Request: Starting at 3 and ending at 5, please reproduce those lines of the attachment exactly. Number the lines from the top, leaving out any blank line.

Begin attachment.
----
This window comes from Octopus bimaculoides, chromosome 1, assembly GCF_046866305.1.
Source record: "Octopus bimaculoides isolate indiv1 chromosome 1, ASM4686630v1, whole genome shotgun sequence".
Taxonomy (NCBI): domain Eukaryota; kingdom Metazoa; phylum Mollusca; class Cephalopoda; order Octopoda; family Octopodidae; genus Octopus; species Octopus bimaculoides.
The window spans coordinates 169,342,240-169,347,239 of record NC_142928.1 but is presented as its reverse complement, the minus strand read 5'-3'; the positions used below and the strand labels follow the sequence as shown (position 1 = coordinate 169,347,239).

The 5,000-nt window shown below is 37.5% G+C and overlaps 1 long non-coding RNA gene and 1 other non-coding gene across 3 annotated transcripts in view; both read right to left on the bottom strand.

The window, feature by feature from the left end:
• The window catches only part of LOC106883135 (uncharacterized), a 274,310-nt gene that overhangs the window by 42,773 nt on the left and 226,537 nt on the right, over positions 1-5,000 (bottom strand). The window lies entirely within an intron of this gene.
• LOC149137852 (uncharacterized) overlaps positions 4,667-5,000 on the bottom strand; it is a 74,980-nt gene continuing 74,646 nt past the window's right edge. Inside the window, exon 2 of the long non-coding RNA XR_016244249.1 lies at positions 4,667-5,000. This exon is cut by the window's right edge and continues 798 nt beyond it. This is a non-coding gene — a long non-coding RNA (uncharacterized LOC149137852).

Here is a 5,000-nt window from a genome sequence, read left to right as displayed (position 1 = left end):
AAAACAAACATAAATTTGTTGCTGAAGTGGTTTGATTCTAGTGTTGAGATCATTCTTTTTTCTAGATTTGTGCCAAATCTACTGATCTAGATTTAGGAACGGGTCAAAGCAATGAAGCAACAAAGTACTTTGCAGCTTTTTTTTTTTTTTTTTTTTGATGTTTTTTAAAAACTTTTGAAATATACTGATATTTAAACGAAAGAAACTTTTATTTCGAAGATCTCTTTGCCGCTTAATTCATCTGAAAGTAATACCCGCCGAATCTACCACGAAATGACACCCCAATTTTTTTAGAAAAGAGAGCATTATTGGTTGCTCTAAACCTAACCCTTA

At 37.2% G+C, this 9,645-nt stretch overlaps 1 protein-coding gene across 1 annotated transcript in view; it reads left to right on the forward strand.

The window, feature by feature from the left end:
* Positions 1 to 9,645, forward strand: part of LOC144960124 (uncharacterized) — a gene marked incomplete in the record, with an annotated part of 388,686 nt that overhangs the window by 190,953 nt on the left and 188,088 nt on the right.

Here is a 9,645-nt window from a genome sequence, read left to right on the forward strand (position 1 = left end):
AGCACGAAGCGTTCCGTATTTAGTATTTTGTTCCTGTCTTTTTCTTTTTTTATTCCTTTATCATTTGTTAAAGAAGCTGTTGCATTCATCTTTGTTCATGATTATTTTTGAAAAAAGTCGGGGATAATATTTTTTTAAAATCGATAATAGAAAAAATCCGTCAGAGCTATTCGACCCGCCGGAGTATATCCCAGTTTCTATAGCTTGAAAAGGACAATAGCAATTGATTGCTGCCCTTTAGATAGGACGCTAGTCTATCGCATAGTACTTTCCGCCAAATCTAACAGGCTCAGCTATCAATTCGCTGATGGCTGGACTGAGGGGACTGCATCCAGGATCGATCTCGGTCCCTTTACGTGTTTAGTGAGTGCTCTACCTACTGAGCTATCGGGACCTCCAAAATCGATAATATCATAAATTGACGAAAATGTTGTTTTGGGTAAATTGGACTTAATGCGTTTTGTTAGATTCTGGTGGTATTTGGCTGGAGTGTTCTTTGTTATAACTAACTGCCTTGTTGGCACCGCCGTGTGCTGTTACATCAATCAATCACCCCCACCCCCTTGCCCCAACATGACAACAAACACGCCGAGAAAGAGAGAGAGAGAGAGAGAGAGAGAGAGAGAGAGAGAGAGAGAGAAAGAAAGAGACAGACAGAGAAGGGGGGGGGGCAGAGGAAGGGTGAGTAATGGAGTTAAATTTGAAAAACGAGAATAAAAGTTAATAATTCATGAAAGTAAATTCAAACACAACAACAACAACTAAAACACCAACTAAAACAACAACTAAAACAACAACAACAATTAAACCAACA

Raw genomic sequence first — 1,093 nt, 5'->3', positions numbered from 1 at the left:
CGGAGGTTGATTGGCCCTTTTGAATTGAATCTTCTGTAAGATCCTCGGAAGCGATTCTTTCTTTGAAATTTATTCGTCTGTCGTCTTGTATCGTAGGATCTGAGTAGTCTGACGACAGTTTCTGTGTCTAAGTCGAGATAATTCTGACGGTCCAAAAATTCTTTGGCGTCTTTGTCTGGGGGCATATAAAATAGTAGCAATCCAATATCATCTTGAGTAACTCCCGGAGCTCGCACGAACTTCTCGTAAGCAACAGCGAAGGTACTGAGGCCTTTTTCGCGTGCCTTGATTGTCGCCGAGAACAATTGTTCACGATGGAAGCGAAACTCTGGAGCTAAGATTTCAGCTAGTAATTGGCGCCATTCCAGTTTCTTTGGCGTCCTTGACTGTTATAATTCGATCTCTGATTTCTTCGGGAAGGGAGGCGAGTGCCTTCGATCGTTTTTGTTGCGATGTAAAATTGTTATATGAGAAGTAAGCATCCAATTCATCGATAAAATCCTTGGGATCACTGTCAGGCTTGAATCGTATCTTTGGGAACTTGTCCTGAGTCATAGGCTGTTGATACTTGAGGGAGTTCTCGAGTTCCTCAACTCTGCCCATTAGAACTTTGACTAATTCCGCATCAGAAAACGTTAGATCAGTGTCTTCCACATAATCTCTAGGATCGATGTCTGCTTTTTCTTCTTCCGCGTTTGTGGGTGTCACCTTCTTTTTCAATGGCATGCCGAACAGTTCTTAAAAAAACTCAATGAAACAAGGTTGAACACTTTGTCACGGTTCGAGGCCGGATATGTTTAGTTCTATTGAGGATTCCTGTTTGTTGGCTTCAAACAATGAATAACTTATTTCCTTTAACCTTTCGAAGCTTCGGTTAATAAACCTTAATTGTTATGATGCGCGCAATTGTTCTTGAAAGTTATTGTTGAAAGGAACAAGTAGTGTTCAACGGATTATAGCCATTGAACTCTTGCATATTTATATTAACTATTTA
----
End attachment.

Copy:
Taxonomy (NCBI): domain Eukaryota; kingdom Metazoa; phylum Mollusca; class Cephalopoda; order Octopoda; family Octopodidae; genus Octopus; species Octopus bimaculoides.
The window spans coordinates 169,342,240-169,347,239 of record NC_142928.1 but is presented as its reverse complement, the minus strand read 5'-3'; the positions used below and the strand labels follow the sequence as shown (position 1 = coordinate 169,347,239).

The 5,000-nt window shown below is 37.5% G+C and overlaps 1 long non-coding RNA gene and 1 other non-coding gene across 3 annotated transcripts in view; both read right to left on the bottom strand.